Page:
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Epistemic engagement, aesthetic value and scientific practice

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I provide an account of the relationship between aesthetic sensibility and knowledge, with a focus on scientific practice. Cognitivist accounts, such as that recently defended by Derek Turner, problematically conflate ‘partial sensitivity’ – the idea that aesthetic appreciation partly depends on doxastic states – and factivity, the idea that those beliefs need to be true. Rejecting factivity, I develop a notion of ‘epistemic engagement’: partaking genuinely in a knowledge-directed process of coming to epistemic judgements, and suggest that this better accommodates the relationship between the aesthetic and the epistemic. Scientific training (and other epistemic-directed activities), I argue, involve ‘attunement’: the co-option of aesthetic judgements towards epistemic ends. This view has consequences for the justification of aesthetic judgment in science, namely, the locus of justification are those processes of attunement, not the aesthetic judgements themselves.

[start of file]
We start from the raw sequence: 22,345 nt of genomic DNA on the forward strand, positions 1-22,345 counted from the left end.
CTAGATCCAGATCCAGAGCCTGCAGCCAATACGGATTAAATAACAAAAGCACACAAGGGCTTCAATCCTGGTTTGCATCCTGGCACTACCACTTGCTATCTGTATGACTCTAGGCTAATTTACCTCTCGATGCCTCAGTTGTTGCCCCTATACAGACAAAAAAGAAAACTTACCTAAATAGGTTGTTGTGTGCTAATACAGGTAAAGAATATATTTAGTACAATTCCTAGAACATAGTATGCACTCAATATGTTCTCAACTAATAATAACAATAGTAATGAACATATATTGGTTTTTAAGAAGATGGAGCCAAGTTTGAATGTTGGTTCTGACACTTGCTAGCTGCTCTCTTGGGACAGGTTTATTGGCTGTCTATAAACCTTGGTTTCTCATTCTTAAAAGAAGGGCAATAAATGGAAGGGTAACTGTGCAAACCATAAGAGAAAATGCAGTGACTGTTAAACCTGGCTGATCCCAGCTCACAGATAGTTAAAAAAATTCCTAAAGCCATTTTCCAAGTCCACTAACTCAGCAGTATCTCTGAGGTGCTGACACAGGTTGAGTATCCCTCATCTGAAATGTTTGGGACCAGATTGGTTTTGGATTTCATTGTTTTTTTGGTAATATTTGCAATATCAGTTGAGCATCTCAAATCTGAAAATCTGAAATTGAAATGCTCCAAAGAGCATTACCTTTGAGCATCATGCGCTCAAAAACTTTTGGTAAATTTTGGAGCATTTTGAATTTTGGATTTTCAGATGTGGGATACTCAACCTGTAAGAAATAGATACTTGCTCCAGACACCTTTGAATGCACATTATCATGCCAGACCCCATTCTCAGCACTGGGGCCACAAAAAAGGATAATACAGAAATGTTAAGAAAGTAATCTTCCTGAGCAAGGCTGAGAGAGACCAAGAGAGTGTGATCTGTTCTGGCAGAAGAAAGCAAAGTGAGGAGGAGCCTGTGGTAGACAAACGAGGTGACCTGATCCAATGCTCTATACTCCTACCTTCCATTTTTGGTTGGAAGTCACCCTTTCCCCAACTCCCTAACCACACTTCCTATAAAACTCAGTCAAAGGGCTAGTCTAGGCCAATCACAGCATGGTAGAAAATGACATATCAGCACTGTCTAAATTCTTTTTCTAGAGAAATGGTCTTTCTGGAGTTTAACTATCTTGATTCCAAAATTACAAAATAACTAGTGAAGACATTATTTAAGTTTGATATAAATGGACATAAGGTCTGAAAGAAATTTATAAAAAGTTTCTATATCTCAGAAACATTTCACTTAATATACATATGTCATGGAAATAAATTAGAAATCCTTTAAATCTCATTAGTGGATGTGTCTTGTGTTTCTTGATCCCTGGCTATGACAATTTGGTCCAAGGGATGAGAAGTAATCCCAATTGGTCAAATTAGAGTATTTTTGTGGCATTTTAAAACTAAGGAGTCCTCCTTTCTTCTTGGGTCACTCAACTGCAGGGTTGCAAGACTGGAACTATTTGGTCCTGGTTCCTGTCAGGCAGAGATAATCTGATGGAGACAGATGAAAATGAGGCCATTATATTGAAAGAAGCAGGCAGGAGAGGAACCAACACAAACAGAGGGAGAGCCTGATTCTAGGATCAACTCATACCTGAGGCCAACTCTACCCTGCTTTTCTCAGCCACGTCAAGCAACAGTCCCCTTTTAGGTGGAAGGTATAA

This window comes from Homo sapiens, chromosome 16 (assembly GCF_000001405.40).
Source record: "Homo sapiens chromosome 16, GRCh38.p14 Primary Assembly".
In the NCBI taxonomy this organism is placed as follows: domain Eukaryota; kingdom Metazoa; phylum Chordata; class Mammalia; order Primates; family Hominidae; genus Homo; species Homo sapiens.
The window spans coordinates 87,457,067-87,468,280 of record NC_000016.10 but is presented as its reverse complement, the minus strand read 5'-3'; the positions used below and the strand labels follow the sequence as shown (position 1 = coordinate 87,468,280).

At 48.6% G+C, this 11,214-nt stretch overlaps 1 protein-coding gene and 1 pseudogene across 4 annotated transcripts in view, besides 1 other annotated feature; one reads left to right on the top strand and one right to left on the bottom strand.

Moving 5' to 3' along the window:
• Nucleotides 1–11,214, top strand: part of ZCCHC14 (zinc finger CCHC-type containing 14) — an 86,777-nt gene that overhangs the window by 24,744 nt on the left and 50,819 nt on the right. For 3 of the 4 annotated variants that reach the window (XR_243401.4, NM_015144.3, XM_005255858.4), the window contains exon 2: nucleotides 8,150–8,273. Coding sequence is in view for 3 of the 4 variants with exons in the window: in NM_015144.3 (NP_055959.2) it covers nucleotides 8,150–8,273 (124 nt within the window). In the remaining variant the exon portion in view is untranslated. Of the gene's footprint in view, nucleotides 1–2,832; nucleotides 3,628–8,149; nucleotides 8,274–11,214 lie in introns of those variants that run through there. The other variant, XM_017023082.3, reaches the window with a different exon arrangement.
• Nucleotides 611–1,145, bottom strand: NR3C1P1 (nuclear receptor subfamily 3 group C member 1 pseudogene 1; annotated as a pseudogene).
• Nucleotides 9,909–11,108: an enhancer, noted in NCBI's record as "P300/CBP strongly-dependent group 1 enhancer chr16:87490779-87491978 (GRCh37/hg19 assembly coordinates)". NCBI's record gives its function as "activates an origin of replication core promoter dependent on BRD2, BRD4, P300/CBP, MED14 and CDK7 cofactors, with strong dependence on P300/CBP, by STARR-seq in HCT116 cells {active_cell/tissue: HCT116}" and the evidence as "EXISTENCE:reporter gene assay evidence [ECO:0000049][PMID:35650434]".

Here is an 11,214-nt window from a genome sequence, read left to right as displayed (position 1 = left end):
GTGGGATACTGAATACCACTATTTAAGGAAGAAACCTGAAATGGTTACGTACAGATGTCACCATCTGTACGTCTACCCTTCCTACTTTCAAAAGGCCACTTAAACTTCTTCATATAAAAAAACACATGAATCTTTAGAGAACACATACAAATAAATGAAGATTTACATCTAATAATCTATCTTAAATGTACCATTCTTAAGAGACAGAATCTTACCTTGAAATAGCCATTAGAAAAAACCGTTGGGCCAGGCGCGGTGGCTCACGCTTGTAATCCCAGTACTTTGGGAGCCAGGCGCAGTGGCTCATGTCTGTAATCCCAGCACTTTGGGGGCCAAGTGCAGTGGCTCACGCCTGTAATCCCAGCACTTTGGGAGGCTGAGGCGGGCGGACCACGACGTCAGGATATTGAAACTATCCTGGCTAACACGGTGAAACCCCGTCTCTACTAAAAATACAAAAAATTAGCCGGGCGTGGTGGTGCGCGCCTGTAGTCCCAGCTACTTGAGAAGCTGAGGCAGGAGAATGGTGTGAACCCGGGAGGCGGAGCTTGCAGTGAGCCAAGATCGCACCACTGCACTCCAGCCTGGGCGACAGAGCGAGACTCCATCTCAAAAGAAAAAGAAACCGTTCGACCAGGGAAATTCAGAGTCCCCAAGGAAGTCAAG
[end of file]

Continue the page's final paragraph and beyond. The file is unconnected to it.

This talk is part of the CamPoS (Cambridge Philosophy of Science) seminar series.

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